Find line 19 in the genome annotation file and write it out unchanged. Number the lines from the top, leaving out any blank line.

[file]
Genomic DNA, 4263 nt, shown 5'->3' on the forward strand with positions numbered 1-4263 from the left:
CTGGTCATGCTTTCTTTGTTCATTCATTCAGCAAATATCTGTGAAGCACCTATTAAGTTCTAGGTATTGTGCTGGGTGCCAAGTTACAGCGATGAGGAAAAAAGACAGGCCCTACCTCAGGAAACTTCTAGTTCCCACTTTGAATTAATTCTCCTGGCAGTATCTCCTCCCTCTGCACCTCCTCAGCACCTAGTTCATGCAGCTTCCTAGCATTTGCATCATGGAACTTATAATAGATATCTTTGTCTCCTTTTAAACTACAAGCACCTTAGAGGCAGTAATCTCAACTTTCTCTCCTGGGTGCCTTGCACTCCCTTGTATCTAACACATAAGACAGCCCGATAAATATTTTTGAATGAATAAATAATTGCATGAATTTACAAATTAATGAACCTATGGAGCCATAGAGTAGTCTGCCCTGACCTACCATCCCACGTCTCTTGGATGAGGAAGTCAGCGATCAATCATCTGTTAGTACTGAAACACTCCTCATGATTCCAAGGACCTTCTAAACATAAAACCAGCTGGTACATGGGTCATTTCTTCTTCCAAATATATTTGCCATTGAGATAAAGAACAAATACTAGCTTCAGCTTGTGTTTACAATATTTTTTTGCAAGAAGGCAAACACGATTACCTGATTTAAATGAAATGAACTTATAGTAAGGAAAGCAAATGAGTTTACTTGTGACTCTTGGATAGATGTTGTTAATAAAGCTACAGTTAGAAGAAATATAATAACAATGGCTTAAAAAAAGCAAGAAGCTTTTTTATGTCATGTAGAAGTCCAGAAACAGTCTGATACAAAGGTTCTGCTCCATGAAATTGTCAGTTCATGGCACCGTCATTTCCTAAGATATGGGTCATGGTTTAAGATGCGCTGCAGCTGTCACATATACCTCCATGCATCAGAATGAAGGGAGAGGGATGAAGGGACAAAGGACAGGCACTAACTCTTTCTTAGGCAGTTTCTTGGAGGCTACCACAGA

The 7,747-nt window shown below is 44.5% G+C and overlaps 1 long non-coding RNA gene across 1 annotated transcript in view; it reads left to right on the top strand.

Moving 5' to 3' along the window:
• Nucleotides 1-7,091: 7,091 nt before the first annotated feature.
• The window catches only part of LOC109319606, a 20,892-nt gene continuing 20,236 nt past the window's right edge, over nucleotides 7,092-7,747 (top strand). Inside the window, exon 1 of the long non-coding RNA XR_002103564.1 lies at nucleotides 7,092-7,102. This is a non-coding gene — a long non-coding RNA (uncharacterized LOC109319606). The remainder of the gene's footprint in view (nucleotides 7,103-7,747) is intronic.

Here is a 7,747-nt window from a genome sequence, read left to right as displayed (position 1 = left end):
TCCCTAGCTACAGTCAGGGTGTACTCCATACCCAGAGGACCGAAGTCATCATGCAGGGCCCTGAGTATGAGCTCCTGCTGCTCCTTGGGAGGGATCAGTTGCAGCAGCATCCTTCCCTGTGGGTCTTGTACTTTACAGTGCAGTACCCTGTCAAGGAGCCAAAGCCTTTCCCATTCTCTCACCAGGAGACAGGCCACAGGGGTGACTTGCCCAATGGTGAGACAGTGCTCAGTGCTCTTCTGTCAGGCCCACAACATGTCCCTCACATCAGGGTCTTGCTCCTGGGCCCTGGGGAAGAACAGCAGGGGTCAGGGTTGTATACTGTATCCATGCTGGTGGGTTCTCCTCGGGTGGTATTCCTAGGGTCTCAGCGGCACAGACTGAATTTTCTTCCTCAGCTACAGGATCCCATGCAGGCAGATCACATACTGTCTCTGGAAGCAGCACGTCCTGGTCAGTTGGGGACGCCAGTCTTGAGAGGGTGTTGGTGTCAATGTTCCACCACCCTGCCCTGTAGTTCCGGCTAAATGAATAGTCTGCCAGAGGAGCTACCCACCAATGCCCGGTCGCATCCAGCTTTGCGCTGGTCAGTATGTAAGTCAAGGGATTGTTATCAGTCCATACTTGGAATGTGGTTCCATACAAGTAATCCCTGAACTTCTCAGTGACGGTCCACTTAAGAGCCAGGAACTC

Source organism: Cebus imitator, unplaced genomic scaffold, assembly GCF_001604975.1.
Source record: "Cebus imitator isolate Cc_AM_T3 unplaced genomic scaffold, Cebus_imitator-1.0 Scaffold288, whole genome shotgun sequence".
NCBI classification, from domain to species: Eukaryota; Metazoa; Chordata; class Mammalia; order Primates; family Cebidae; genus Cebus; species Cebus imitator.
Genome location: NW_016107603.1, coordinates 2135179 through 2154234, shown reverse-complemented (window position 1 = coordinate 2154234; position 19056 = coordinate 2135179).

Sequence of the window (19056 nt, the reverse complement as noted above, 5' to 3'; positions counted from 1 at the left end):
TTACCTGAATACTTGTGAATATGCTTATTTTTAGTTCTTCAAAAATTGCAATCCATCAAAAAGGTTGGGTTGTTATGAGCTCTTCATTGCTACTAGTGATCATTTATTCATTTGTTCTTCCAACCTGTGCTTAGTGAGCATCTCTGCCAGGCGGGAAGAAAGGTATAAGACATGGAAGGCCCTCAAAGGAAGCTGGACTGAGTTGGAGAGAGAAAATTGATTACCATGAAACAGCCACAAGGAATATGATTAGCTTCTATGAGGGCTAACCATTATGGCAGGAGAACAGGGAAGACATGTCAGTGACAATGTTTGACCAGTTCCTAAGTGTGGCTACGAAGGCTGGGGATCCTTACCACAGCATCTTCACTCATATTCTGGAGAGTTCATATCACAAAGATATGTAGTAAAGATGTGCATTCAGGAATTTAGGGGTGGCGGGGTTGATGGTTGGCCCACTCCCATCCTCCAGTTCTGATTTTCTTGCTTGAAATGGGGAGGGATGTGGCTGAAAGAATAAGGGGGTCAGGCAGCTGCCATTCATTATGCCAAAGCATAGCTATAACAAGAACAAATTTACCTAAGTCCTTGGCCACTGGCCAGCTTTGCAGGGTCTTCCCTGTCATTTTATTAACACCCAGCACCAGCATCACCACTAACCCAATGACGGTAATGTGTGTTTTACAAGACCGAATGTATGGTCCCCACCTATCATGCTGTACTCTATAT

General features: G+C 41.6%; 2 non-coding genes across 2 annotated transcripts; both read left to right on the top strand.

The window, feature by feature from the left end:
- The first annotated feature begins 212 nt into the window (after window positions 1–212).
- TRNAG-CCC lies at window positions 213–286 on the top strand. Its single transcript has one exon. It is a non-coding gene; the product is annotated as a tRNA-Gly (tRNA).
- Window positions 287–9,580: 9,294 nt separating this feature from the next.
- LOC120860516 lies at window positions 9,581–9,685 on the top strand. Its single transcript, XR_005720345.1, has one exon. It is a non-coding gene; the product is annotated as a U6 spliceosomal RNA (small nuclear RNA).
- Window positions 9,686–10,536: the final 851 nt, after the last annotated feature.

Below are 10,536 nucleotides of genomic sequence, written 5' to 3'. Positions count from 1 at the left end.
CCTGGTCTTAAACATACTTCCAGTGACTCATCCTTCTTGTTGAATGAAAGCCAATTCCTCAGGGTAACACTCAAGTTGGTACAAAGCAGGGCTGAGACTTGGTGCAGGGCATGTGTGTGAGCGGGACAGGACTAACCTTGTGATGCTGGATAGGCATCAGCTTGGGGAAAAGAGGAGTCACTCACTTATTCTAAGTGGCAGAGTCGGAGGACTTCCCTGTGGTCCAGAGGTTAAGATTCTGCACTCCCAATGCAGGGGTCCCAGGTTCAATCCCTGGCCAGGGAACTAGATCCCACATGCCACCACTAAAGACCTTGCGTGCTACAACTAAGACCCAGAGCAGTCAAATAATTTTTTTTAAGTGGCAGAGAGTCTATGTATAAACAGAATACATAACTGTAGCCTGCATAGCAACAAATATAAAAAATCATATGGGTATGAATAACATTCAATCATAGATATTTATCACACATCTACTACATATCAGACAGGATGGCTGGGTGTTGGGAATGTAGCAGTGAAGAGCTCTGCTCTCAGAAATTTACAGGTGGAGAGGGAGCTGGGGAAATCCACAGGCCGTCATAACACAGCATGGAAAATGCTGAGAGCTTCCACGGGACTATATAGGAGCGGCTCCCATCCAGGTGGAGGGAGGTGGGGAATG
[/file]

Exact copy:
- Window positions 287–9,580: 9,294 nt separating this feature from the next.